On November 15th, twenty-eight women from a variety of races, nations and religions gathered together for a Conversation Safari. The plan was to dive into divisive current events and the fears that drive our emotions, our behaviors and our results.
Our topic had been planned for months based on several private conversations:
- I’d had with a Muslim neighbor
- And several different conversations I’d had with ladies that will always have a better tan than I do
In each of those private conversations we shared fears, we felt each other’s pain, and considered new perspectives.
(The date of our event had been chosen because of some scheduling conflicts, not because of a master strategy. But when November 9th rolled around and the election results from the U.S. hit the airwaves – fear in across the world and in the expat sandbox grew. Our topic could not have been more perfectly timed.)
- One of the women I had met with during the summer shared what was happening at the University that her son attends in the U.S.
- Other neighbors were posting deep concern for their safety in the world
- While other friends in the U.S. were sharing deep concerns about racism and bigotry
Titled leaders and employees are happier and more successful when they learn how to have discussions that include deep listening and truth telling. A failure to do either one equals missed opportunities for learning and growth. (This is also true for family and community members.)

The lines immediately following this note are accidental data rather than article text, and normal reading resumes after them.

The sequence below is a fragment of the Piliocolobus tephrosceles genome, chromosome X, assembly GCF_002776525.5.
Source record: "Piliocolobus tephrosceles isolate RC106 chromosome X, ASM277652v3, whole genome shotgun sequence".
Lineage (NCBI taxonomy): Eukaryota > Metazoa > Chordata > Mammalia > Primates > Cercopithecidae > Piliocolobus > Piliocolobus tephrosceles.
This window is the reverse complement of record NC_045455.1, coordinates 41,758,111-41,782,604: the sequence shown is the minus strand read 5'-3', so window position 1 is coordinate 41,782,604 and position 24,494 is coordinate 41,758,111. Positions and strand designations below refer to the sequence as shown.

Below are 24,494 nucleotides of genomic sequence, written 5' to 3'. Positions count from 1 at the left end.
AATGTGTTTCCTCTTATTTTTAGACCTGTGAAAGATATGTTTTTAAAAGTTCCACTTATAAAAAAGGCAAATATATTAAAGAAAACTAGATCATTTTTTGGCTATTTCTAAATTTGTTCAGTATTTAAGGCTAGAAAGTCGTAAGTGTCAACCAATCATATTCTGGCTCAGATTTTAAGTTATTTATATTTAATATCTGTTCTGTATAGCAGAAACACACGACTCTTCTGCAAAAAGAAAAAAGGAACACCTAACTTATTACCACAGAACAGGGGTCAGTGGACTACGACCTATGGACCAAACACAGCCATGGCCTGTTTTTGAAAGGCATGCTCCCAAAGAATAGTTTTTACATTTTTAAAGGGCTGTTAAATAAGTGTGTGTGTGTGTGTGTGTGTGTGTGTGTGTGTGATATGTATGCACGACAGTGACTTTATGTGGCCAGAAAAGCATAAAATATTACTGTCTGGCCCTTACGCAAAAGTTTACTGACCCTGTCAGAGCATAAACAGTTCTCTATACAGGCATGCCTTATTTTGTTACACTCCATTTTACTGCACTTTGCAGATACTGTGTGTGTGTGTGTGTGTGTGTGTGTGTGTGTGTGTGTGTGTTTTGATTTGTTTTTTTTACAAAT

As a result, I’ve been encouraging listening, thinking, and dialogue with increasing frequency and leveraging current events as examples of how we can do this.
As you watch the news, are you ever so aware of the pain and the division in our world that it is hard to think about anything else?
Recently in my home country:
- A woman was set on fire because of her faith.
- Two other women were punched because of their faith.
- Bombs were set off and people were stabbed for their faith.
- A man was killed because of the color of his skin.
- Several men were killed because of the uniform they wear.
Some have responded with fear and hate for everyone that is not like them.
Others deny that any problem exists and encourage blind acceptance.
Do we really have only two options???
Imagine learning that a very obstinate peer is going to become your new boss. Yes – the opinionated one that is like a dog with a bone and just won’t drop a subject, and almost always opposes your point of view.
To say you are concerned is an understatement! That overwhelming dread you are feeling is fueled by RAW FEAR.
Last fall we took an African Safari. Prior to leaving, several friends, raved about their safari experiences, claiming that it was their most epic vacation, and numero uno on a list of several destinations.
When I asked why… One friend said it was because of the animals.
Interesting. I LOVE animals, but I’ve been to the zoo and and wildlife parks. How could simply being in Africa create an epic vacation?
As many of you know, I’m living in a part of the world where many freedoms that I once took for granted – don’t exist. -Now don’t get me wrong I agreed to move here, to seek first to understand and to learn. So I’m not complaining. …But I absolutely must share what I’m learning.
Have you ever considered that…
- In countries where sharing research and opinions puts liberty and lives at risk – citizens are being taught that it is safer not to think
- In countries that allow freedom of speech, traditional journalists have done so much of the work for citizens – that we’ve allowed ourselves to become lazy thinkers
- Dialogue is a way for us to seek truth, gain new perspectives, build relationships, and solve problems
- Dialogue is also a freedom that many take for granted